Jump another 12 years to 1984 and I am sitting in my three year old 305 Estate at traffic lights between Kentish Town and Camden Town. They turn green and I move off, make to change from first to second and find myself coasting in neutral holding a gearstick in my hand, totally free of the car to which it once belonged. Two years after that, at around 70,000 miles, with the fabric of both driver’s and passenger’s seats worn through to the underlying foam in places, I loaded the car one day and its rear suspension just kept sagging until the silencer touched the road. Welcome to the unacceptable compromise.
Much of that 305 could be traced back to the 1965 204, Peugeot’s first post-war entry into the smaller car market. With distinctive and tidy Pininfarina styling, an aluminium OHC transverse engine with gearbox in sump, independent rear suspension and front disc brakes it was universally praised. But, in a more cost-critical sector, Peugeot would have struggled, not to make a good car, but to make an competitively priced one. They were helped to some degree by national character since, unlike its exact contemporary, the conceptually similar and also admirable Triumph 1300, its home grown market did not demand grand timber trim and deep carpets. Inside, like many French cars of the time, it was comfortable but austere, a criticism that worked against it more in the UK than in France where it became a big seller. But as the 204 was supplemented by the 304 on the same base, and the 304 was replaced by the 305, Peugeot would have been aware that, for many customers at that level, fastidious engineering did not command a premium. Yet, for a company that once refused to buy in shock absorbers since outside manufacturers could not achieve the valving specifications they required, they were not going to skimp on mechanical specification. It’s obvious that savings could only be achieved elsewhere.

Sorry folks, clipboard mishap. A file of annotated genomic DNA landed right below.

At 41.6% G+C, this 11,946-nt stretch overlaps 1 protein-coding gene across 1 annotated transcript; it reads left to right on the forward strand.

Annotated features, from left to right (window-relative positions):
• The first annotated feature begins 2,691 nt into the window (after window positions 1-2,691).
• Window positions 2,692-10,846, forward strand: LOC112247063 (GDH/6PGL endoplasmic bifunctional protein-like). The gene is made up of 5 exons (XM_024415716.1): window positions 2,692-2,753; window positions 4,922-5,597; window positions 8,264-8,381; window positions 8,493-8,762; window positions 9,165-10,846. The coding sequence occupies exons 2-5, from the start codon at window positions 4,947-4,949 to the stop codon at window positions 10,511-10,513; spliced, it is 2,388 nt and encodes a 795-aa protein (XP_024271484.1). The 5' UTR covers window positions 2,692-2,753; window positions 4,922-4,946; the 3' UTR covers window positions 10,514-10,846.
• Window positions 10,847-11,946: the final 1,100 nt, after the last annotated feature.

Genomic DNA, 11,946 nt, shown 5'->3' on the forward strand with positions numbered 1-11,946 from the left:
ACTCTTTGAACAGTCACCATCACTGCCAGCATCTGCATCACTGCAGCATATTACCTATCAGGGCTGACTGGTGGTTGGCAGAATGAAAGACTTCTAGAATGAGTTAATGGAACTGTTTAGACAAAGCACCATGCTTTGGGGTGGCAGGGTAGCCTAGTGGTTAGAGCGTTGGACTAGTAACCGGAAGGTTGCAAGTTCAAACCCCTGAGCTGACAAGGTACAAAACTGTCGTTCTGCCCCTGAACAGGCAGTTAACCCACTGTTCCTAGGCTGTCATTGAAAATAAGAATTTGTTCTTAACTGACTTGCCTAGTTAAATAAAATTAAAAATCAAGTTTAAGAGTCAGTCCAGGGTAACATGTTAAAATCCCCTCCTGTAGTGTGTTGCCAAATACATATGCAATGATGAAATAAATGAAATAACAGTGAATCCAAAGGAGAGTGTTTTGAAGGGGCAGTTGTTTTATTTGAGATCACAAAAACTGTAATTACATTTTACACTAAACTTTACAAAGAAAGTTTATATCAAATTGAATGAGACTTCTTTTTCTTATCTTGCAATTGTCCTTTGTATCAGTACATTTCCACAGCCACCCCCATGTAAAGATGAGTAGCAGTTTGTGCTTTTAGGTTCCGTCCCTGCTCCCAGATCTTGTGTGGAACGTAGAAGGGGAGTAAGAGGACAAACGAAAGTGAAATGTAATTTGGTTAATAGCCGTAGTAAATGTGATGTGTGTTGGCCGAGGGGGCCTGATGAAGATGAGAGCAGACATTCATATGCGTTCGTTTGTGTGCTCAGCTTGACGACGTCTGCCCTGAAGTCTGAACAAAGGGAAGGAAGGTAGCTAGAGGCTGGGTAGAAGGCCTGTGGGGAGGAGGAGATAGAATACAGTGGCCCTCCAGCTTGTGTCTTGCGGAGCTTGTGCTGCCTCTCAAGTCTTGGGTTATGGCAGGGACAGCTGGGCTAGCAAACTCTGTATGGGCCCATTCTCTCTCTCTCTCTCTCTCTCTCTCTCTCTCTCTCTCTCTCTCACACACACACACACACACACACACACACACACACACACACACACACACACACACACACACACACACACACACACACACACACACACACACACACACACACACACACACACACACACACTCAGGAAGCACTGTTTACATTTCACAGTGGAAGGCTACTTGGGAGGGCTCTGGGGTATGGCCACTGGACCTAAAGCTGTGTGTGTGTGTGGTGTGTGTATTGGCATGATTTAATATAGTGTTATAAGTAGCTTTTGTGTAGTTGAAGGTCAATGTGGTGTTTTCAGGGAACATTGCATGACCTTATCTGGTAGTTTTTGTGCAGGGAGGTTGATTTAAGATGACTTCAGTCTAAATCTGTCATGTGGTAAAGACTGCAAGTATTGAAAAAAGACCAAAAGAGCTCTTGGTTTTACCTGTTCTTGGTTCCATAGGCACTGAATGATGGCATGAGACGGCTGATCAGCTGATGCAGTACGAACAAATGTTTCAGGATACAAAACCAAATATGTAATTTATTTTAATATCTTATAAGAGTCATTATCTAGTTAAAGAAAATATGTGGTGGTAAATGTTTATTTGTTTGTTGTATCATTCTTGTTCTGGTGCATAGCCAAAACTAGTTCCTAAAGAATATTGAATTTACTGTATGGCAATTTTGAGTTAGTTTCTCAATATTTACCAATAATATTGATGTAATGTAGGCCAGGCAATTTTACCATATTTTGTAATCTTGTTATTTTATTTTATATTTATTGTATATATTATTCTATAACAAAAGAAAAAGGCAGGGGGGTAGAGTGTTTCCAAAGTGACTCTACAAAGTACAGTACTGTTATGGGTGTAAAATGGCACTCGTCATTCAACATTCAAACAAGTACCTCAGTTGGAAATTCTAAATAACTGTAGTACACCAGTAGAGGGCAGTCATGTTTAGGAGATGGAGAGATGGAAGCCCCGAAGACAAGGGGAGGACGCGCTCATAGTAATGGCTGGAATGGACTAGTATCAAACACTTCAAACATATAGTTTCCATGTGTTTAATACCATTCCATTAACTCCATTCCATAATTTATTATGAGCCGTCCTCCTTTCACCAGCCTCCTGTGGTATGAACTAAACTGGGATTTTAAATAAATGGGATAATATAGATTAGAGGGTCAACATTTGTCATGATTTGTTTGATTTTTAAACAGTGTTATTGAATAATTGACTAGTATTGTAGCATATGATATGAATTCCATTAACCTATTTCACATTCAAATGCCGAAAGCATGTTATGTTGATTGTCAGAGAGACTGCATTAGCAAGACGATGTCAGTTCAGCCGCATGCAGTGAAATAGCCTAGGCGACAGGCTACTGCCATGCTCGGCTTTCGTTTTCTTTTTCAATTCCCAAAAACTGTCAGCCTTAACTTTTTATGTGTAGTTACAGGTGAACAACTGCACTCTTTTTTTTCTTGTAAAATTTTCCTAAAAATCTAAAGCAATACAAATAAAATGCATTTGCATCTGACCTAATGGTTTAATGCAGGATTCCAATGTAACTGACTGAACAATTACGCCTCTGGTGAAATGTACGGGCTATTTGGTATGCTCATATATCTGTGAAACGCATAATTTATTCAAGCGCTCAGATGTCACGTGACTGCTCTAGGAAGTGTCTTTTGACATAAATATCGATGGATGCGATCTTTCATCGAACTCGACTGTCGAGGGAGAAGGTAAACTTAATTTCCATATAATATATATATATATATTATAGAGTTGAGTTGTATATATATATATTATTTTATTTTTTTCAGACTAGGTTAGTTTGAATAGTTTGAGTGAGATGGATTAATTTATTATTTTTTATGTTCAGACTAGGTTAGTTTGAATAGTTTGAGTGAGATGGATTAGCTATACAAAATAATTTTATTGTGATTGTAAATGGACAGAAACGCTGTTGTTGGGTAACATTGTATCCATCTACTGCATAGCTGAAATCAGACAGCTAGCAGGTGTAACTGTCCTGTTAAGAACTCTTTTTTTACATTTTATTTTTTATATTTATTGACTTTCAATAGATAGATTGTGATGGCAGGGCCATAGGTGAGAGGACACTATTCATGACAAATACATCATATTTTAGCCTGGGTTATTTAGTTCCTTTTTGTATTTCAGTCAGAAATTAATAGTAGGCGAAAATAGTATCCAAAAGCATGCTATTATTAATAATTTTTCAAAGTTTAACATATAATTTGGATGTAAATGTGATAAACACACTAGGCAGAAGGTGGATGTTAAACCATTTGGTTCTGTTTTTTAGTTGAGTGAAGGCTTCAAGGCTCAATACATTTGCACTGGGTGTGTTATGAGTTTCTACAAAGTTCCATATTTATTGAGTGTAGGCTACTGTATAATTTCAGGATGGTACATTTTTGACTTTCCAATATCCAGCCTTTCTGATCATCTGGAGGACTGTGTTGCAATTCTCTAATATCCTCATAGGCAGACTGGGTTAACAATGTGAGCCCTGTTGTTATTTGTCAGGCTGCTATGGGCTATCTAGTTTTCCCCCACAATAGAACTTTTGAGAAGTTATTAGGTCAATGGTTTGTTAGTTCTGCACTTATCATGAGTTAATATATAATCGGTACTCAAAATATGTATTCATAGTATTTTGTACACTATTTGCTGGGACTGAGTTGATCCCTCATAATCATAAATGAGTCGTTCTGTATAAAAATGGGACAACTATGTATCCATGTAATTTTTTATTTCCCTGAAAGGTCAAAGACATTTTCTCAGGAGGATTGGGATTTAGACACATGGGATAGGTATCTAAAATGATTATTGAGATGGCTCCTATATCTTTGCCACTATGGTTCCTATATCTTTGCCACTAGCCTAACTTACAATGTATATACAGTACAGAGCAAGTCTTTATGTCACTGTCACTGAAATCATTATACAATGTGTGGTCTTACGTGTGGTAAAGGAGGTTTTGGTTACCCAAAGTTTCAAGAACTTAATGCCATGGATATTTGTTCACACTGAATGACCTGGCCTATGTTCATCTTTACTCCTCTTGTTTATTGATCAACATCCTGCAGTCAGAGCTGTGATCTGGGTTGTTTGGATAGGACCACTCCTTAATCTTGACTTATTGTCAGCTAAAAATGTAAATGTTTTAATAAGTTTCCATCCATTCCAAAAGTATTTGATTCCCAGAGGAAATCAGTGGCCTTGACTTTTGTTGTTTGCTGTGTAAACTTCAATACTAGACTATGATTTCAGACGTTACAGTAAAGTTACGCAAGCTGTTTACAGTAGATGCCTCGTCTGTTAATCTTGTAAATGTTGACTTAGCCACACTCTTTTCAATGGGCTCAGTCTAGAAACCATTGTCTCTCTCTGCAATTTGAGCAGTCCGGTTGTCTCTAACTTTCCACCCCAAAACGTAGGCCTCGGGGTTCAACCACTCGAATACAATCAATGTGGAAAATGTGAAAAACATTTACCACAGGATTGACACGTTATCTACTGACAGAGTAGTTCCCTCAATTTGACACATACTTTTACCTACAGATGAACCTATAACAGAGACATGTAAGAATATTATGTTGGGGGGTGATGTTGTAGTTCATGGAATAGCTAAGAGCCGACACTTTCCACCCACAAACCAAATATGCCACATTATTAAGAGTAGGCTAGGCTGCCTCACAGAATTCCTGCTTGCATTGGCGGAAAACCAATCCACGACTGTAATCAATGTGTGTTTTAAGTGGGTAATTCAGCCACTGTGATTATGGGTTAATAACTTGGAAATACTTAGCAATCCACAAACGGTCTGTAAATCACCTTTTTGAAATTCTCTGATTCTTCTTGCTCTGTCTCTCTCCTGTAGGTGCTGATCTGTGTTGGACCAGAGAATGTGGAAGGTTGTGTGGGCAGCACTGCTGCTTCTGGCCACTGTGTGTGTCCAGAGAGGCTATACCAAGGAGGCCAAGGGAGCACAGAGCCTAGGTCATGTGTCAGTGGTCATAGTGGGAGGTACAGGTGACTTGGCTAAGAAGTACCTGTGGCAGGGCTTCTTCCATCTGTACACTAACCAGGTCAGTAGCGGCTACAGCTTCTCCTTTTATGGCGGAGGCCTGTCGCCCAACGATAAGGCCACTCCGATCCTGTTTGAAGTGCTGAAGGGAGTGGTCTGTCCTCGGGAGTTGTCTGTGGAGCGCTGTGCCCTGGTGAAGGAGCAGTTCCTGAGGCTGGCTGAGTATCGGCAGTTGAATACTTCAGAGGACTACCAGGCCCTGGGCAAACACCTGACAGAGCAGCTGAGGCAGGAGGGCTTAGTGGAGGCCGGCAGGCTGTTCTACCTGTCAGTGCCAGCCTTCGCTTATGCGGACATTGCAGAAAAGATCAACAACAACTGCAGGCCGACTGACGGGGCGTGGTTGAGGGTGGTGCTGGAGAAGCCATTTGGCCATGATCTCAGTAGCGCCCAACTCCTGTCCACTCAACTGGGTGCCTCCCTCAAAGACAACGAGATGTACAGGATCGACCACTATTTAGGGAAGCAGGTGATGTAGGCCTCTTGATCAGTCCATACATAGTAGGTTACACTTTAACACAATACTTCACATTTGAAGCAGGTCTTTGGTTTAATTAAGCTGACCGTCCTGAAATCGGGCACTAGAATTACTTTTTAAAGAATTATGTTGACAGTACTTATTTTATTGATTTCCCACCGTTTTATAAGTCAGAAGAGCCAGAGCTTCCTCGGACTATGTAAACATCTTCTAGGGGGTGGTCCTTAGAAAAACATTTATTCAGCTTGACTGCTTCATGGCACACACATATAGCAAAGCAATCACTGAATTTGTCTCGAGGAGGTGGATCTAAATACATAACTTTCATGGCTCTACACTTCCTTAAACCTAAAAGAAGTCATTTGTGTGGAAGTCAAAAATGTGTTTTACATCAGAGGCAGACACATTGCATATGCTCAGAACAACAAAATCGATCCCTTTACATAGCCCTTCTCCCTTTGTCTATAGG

I claim no prescience here. At the time I didn’t view my bad experience as a sign of Peugeot’s long and uneven decline. Indeed, I still came away with good memories of that car’s basic abilities and Peugeot were still to excel in the future on certain levels with certain models. We even bought another Peugeot, a 405, for work, which seemed a bit more robust, and I recommended a 306 to my Mum to replace a Golf. Unfortunately she accepted my recommendation and, even allowing for a mother’s rosy view of her offspring, I don’t think she has ever considered my views on the world of motoring seriously since. Because, although that car was all the things in the ride and handling department that magazine journalists promised, my Mum also viewed it as essentially rattly, insubstantial and unrewarding; and I can’t really differ from her opinion. Corners had been cut and she didn’t enjoy the compromise one bit.
It’s hard to chart Peugeot’s fall from grace chronologically. Admittedly they reacted badly to it and went through a particularly dire period of styling which might have been avoided. But much of it was possibly inevitable and outside their control. Maybe fastidiousness under the skin just isn’t appreciated any more and the world of old-school Peugeot has been turned inside out. Fastidious co-ordination of interior plastics and fastidious cross-stitching of upholstery is what sells now. Today no everyday car is going to dump you into the ditch, unless you are very silly or unlucky, so however much engineering you throw at it, your car is never going to rise that far above the rest. Peugeot’s former correct but austere bourgeois values belong to a lost age. So why bother?
I looked at a new 308 the other day. Compared with its immediate predecessor it is a more attractive proposition and I’m sure I’d be happy to rent one. But, were Mrs Patrick still in the market for a new car, despite Peugeot UK describing it portentously as ‘The Ultimate Hatchback’ I can’t think of a single thing that makes it special. If it cost £79 more than the equivalent Opel, which would I suggest she bought? Avoidable or not, Peugeot lost that sweet spot of compromise and will probably never find it again.